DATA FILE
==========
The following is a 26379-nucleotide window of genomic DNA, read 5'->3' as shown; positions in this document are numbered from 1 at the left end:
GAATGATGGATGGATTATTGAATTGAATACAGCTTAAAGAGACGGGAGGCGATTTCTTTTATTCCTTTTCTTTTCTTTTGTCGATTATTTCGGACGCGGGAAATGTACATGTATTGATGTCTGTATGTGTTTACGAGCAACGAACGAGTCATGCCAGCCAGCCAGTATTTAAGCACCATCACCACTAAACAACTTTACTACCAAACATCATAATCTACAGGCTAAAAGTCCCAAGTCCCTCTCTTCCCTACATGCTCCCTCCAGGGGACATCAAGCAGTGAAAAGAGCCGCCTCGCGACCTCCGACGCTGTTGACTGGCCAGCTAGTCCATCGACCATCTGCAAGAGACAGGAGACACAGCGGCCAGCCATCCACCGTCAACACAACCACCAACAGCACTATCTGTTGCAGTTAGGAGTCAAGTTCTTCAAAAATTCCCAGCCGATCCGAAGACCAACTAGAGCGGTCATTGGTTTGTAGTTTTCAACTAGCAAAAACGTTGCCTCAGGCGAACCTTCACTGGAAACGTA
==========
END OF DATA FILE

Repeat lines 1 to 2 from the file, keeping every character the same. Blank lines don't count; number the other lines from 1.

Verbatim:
The following is a 26379-nucleotide window of genomic DNA, read 5'->3' as shown; positions in this document are numbered from 1 at the left end:
GAATGATGGATGGATTATTGAATTGAATACAGCTTAAAGAGACGGGAGGCGATTTCTTTTATTCCTTTTCTTTTCTTTTGTCGATTATTTCGGACGCGGGAAATGTACATGTATTGATGTCTGTATGTGTTTACGAGCAACGAACGAGTCATGCCAGCCAGCCAGTATTTAAGCACCATCACCACTAAACAACTTTACTACCAAACATCATAATCTACAGGCTAAAAGTCCCAAGTCCCTCTCTTCCCTACATGCTCCCTCCAGGGGACATCAAGCAGTGAAAAGAGCCGCCTCGCGACCTCCGACGCTGTTGACTGGCCAGCTAGTCCATCGACCATCTGCAAGAGACAGGAGACACAGCGGCCAGCCATCCACCGTCAACACAACCACCAACAGCACTATCTGTTGCAGTTAGGAGTCAAGTTCTTCAAAAATTCCCAGCCGATCCGAAGACCAACTAGAGCGGTCATTGGTTTGTAGTTTTCAACTAGCAAAAACGTTGCCTCAGGCGAACCTTCACTGGAAACGTA